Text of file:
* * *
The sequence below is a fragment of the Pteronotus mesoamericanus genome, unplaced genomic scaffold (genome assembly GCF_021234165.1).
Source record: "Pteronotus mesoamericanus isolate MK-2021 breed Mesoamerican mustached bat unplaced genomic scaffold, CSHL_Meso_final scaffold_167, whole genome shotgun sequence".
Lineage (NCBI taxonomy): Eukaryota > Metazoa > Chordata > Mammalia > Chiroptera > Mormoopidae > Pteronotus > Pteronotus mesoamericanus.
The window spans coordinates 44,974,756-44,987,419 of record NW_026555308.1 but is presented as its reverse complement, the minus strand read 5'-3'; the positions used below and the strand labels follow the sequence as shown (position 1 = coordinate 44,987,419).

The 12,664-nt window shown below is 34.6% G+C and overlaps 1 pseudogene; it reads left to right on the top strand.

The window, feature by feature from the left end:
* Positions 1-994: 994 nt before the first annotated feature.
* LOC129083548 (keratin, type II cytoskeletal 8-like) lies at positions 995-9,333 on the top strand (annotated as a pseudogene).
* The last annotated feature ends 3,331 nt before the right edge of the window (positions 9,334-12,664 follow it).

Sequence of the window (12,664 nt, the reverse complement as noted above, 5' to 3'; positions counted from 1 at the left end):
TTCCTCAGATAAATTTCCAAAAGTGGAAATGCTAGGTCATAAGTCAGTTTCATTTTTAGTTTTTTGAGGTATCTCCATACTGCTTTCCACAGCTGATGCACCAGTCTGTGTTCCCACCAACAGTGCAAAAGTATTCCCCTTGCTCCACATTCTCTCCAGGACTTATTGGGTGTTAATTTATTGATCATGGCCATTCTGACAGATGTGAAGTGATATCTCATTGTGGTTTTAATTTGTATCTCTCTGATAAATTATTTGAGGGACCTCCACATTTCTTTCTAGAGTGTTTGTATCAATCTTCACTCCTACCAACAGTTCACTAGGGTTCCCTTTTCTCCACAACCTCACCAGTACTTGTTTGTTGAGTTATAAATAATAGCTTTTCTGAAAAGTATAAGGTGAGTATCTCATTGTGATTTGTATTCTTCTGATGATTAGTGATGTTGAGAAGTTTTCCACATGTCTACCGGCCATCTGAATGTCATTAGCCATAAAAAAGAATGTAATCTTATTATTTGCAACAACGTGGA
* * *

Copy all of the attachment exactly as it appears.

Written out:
The sequence below is a fragment of the Pteronotus mesoamericanus genome, unplaced genomic scaffold (genome assembly GCF_021234165.1).
Source record: "Pteronotus mesoamericanus isolate MK-2021 breed Mesoamerican mustached bat unplaced genomic scaffold, CSHL_Meso_final scaffold_167, whole genome shotgun sequence".
Lineage (NCBI taxonomy): Eukaryota > Metazoa > Chordata > Mammalia > Chiroptera > Mormoopidae > Pteronotus > Pteronotus mesoamericanus.
The window spans coordinates 44,974,756-44,987,419 of record NW_026555308.1 but is presented as its reverse complement, the minus strand read 5'-3'; the positions used below and the strand labels follow the sequence as shown (position 1 = coordinate 44,987,419).

The 12,664-nt window shown below is 34.6% G+C and overlaps 1 pseudogene; it reads left to right on the top strand.

The window, feature by feature from the left end:
* Positions 1-994: 994 nt before the first annotated feature.
* LOC129083548 (keratin, type II cytoskeletal 8-like) lies at positions 995-9,333 on the top strand (annotated as a pseudogene).
* The last annotated feature ends 3,331 nt before the right edge of the window (positions 9,334-12,664 follow it).

Sequence of the window (12,664 nt, the reverse complement as noted above, 5' to 3'; positions counted from 1 at the left end):
TTCCTCAGATAAATTTCCAAAAGTGGAAATGCTAGGTCATAAGTCAGTTTCATTTTTAGTTTTTTGAGGTATCTCCATACTGCTTTCCACAGCTGATGCACCAGTCTGTGTTCCCACCAACAGTGCAAAAGTATTCCCCTTGCTCCACATTCTCTCCAGGACTTATTGGGTGTTAATTTATTGATCATGGCCATTCTGACAGATGTGAAGTGATATCTCATTGTGGTTTTAATTTGTATCTCTCTGATAAATTATTTGAGGGACCTCCACATTTCTTTCTAGAGTGTTTGTATCAATCTTCACTCCTACCAACAGTTCACTAGGGTTCCCTTTTCTCCACAACCTCACCAGTACTTGTTTGTTGAGTTATAAATAATAGCTTTTCTGAAAAGTATAAGGTGAGTATCTCATTGTGATTTGTATTCTTCTGATGATTAGTGATGTTGAGAAGTTTTCCACATGTCTACCGGCCATCTGAATGTCATTAGCCATAAAAAAGAATGTAATCTTATTATTTGCAACAACGTGGA